Council tax will go up by an average of £84 this year, after the council approved its budget for 2021/22 last night.

Reading Borough Council (RBC) approved a 4.99 per cent council tax increase, which includes three per cent reserved for adult social care spending.

Councillor Jason Brock, leader of the council, said: “No politician wants to raise council tax but I would hope most residents recognise the council has to fund services.”

READ MORE: You could soon get fined for failing to tell the council about changes to your council tax or benefits situation

He said the government had given councils the opportunity to raise the  adult social care precept as a “sticking plaster” rather than properly funding councils.

The budget also includes £15 million of savings and investment in leisure facilities, road repairs and train stations.

The council has also had to dip into £3 million of reserves “out of necessity” to make sure it delivers a balanced budget this year.

The plans also include a new one-off additional grant for people on the local council tax support grant, giving residents most in need £70.

Explaining why the council is increasing the adult social care precept by three per cent, councillor Tony Jones said: “No one likes asking people to pay more for a service.

“But the truth is that this year councils up and down the land of all colours will be asking their residents to pay more to support adult social care.

Reading Chronicle: PICTURED: Councillor Tony JonesPICTURED: Councillor Tony Jones

“We have a national system of funding adult social care which is broken. We have rising demands, rising costs, but an apparent reluctance to do anything about it.

“It is a broken system which underfunds local councils, underfunds carers and care homes, and robs people at the end of their lives – and their families – of their life-long savings and assets.”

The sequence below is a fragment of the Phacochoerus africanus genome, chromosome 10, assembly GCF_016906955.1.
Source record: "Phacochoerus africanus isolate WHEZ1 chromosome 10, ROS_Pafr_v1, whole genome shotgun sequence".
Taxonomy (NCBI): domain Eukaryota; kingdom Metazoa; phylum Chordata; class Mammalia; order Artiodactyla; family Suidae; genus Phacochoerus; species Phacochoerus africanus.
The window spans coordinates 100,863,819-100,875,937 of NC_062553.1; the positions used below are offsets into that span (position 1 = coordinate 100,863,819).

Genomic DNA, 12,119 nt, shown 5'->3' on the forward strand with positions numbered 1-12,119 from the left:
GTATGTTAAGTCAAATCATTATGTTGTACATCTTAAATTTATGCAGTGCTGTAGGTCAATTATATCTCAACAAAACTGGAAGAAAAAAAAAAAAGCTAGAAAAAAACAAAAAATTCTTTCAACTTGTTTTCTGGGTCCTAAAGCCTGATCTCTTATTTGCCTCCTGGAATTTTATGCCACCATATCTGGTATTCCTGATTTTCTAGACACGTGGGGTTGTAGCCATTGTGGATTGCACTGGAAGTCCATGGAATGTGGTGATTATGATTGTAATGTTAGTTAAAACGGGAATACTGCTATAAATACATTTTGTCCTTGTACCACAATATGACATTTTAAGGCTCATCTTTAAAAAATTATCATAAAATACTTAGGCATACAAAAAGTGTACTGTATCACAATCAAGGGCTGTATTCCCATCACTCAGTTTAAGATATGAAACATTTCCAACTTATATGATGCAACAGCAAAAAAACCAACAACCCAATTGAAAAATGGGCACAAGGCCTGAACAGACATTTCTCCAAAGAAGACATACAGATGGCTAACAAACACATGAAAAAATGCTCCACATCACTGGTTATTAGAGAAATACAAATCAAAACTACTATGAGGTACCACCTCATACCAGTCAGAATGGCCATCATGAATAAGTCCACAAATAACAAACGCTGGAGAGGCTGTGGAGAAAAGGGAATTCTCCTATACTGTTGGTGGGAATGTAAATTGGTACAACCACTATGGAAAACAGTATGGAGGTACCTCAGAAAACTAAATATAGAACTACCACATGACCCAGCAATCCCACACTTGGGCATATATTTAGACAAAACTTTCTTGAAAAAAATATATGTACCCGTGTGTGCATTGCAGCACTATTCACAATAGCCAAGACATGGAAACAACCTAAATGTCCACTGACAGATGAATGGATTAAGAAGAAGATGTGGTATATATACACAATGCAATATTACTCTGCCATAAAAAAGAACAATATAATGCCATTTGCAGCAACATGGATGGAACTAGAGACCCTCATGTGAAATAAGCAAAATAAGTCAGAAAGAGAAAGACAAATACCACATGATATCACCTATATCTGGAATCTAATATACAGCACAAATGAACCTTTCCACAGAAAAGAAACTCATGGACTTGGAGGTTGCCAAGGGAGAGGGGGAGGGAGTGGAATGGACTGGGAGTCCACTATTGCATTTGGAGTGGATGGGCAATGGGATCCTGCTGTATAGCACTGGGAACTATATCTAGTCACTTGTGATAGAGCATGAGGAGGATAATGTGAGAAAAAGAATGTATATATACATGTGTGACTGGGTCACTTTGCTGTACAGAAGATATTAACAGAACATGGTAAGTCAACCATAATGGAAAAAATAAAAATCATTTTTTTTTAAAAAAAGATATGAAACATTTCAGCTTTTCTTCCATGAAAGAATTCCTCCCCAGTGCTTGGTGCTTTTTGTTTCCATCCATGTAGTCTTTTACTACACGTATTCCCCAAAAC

Opposition councillors all opposed the budget.

Conservative group leader councillor Jeanette Skeats said she understands the pressure on services but would resist the three per cent adult social care increase if in control.

While Green group leader councillor Rob White criticised cuts to staff terms and conditions, accusing the council of ‘fire and rehire’ and said he is “concerned the council is not doing enough on climate change”.

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And Lib Dem group leader councillor Ricky Duveen says more needs to be done to tackle affordable housing and climate change.

Both the Lib Dems and Greens put forward amendments aimed at increasing tree planting and insulating more homes, which were rejected.

The council also approved its latest three-year financial strategy, which includes £28 million of savings.

While RBC has achieved a balnaced budget for this year, it was unable to balance its three-year medium term financial strategy budget fully, with a further £3.6 million of savings needed in the next two years.

The capital spending plans over the next three years include £9 million on road and pavement resurfacing, more than £40 million on leisure facilities including pools in Rivermead and Palmer Park

and £7 million on energy saving measures.